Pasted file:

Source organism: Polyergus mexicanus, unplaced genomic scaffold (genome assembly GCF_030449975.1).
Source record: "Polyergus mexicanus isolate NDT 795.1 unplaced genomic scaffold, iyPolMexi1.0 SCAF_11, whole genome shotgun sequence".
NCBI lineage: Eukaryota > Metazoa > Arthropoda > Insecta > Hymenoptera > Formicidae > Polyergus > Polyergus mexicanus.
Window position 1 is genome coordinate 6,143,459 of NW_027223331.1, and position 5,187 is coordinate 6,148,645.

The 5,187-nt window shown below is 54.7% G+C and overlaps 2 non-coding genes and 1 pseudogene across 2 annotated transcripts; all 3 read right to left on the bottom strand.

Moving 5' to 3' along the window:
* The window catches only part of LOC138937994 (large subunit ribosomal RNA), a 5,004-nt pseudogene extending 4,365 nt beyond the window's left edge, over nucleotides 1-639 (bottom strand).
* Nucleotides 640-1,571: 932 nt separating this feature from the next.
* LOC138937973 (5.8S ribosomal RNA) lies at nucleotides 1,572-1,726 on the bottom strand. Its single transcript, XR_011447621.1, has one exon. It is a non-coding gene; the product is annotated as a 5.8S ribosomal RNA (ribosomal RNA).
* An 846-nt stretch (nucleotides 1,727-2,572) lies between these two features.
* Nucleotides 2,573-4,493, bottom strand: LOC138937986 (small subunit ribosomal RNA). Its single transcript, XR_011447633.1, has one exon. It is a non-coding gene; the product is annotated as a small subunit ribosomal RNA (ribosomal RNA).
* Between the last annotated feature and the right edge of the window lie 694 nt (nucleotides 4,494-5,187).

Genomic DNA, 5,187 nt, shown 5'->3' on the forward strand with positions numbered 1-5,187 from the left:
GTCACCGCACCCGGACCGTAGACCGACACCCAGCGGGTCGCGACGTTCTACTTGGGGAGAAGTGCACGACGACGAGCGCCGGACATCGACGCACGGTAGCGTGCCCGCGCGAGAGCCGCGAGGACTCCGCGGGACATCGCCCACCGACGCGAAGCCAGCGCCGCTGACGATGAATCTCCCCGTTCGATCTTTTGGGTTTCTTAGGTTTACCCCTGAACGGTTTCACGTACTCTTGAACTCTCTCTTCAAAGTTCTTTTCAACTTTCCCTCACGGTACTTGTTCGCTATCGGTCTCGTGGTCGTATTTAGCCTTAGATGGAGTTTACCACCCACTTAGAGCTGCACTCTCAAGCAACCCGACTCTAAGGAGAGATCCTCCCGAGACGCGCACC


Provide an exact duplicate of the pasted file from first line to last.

Source organism: Polyergus mexicanus, unplaced genomic scaffold (genome assembly GCF_030449975.1).
Source record: "Polyergus mexicanus isolate NDT 795.1 unplaced genomic scaffold, iyPolMexi1.0 SCAF_11, whole genome shotgun sequence".
NCBI lineage: Eukaryota > Metazoa > Arthropoda > Insecta > Hymenoptera > Formicidae > Polyergus > Polyergus mexicanus.
Window position 1 is genome coordinate 6,143,459 of NW_027223331.1, and position 5,187 is coordinate 6,148,645.

The 5,187-nt window shown below is 54.7% G+C and overlaps 2 non-coding genes and 1 pseudogene across 2 annotated transcripts; all 3 read right to left on the bottom strand.

Moving 5' to 3' along the window:
* The window catches only part of LOC138937994 (large subunit ribosomal RNA), a 5,004-nt pseudogene extending 4,365 nt beyond the window's left edge, over nucleotides 1-639 (bottom strand).
* Nucleotides 640-1,571: 932 nt separating this feature from the next.
* LOC138937973 (5.8S ribosomal RNA) lies at nucleotides 1,572-1,726 on the bottom strand. Its single transcript, XR_011447621.1, has one exon. It is a non-coding gene; the product is annotated as a 5.8S ribosomal RNA (ribosomal RNA).
* An 846-nt stretch (nucleotides 1,727-2,572) lies between these two features.
* Nucleotides 2,573-4,493, bottom strand: LOC138937986 (small subunit ribosomal RNA). Its single transcript, XR_011447633.1, has one exon. It is a non-coding gene; the product is annotated as a small subunit ribosomal RNA (ribosomal RNA).
* Between the last annotated feature and the right edge of the window lie 694 nt (nucleotides 4,494-5,187).

Genomic DNA, 5,187 nt, shown 5'->3' on the forward strand with positions numbered 1-5,187 from the left:
GTCACCGCACCCGGACCGTAGACCGACACCCAGCGGGTCGCGACGTTCTACTTGGGGAGAAGTGCACGACGACGAGCGCCGGACATCGACGCACGGTAGCGTGCCCGCGCGAGAGCCGCGAGGACTCCGCGGGACATCGCCCACCGACGCGAAGCCAGCGCCGCTGACGATGAATCTCCCCGTTCGATCTTTTGGGTTTCTTAGGTTTACCCCTGAACGGTTTCACGTACTCTTGAACTCTCTCTTCAAAGTTCTTTTCAACTTTCCCTCACGGTACTTGTTCGCTATCGGTCTCGTGGTCGTATTTAGCCTTAGATGGAGTTTACCACCCACTTAGAGCTGCACTCTCAAGCAACCCGACTCTAAGGAGAGATCCTCCCGAGACGCGCACC